The unique premise, art, and characters in Black Science are superb, and they alone would be enough to make this a true standout book of 2014, but another really inspired choice by the creative team is their use of conflict to help drive the story. In a similar vein to something like the Walking Dead, this book provides the opportunity to explore the three main types of conflict continually throughout the series: man versus man, man versus nature/environment, and man versus himself. While many comics deal mainly with the first type and might touch on the third occasionally, few deal on a consistent basis with the middle type of conflict of man versus nature. However, the very premise of Black Science, that the Pillar which allows travel throughout the multiverse is broken and keeps delivering the characters to hostile alien worlds, forces the characters to deal with how to overcome that challenge. While they deal with the harsh environments they’re thrown into, they also have to fend off attacks from aggressive aliens while dealing with conflict within their own ranks as they blame each other, as well as themselves, for the predicament they are in.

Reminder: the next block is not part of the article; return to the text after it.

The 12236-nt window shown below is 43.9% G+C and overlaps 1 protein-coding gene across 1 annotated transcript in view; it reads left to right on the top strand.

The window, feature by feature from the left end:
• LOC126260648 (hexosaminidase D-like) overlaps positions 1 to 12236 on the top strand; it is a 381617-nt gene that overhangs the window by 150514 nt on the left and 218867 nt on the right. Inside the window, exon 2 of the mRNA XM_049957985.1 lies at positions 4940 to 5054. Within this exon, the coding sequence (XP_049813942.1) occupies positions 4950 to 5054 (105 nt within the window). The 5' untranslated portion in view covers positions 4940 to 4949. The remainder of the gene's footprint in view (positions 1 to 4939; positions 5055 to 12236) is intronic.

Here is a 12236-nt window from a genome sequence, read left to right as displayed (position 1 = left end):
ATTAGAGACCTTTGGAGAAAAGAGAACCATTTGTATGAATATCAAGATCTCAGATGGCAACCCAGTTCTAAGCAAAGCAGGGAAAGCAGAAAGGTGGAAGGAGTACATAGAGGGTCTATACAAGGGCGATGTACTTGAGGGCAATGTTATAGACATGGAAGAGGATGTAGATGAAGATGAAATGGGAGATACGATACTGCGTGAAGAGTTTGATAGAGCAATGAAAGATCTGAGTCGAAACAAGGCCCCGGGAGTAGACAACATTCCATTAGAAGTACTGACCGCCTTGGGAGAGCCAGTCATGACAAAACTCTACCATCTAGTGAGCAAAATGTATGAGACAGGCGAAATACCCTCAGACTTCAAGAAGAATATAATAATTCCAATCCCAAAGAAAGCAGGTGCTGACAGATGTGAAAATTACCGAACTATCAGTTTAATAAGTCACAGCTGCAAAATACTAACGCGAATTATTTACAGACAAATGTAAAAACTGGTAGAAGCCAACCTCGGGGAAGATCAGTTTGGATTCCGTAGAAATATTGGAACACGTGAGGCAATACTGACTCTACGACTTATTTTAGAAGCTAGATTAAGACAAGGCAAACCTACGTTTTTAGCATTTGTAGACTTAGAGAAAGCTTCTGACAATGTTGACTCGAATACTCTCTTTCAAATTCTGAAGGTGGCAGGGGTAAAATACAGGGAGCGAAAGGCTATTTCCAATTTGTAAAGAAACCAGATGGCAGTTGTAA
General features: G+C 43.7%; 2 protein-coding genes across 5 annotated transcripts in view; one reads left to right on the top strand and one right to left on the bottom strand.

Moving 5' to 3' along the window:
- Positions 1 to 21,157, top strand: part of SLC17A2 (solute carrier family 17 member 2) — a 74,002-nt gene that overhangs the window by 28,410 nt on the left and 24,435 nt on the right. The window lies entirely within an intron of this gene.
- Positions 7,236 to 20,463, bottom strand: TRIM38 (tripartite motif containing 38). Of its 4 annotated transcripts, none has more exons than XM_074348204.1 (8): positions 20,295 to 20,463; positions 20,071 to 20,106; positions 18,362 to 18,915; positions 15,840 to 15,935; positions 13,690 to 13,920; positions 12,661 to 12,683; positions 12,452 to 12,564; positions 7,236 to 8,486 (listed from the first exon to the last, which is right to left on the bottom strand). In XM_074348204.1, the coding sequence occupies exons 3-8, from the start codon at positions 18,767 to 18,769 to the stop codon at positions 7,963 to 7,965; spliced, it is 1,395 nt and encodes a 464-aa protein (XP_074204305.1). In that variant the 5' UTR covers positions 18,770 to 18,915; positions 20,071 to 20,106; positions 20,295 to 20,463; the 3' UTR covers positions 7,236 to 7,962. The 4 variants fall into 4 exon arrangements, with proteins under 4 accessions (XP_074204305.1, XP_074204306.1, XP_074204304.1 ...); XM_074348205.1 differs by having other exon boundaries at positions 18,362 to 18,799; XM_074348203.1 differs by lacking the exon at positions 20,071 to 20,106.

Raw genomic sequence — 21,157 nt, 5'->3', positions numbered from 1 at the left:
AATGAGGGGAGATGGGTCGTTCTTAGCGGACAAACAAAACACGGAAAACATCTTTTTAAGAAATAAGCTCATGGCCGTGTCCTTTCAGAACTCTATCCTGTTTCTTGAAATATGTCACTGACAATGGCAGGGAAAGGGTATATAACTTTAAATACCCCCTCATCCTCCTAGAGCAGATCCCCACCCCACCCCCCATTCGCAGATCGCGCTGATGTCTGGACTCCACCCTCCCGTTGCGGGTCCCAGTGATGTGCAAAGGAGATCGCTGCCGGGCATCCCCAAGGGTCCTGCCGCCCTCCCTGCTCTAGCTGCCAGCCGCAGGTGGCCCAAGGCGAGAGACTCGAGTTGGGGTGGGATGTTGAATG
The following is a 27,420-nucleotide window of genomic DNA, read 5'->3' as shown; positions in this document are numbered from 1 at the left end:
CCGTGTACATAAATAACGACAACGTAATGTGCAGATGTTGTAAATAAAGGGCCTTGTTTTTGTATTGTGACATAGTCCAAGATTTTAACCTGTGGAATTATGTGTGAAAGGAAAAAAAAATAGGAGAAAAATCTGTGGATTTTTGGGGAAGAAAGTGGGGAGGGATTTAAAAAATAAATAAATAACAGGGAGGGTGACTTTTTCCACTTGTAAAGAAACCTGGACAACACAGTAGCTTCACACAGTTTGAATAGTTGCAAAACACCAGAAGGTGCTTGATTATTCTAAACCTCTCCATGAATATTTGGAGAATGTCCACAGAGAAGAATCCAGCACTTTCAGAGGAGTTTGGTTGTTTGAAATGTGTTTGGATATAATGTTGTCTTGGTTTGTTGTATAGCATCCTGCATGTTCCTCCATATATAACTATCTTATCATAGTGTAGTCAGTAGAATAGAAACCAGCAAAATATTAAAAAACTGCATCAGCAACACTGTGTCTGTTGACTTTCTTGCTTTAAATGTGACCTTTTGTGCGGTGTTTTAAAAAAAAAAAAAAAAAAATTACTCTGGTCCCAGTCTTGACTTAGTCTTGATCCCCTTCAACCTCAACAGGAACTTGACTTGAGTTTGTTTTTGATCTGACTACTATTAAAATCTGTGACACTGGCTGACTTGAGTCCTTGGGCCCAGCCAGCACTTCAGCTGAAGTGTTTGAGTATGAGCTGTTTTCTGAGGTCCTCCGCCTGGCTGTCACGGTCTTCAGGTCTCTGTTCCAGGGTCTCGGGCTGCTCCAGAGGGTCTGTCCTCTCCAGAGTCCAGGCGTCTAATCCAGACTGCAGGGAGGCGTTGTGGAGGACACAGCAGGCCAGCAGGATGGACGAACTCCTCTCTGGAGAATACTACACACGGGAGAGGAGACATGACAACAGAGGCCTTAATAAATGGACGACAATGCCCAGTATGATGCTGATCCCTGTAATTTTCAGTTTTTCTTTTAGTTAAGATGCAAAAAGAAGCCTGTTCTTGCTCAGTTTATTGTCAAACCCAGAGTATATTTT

All of this adds up to one of the most imaginative, unique, and visually stunning comics currently being published. Image has made it easy for those who missed out on the single issues to catch up quickly with this low-priced trade collection, which also includes a few pages at the back of character design sketches and variant cover art. All this, plus you get one of the best cliff-hanger finales since “The Best of Both Worlds, Part I” (another science-fiction classic; Google it if you don’t know what I’m talking about).

Martin Thomas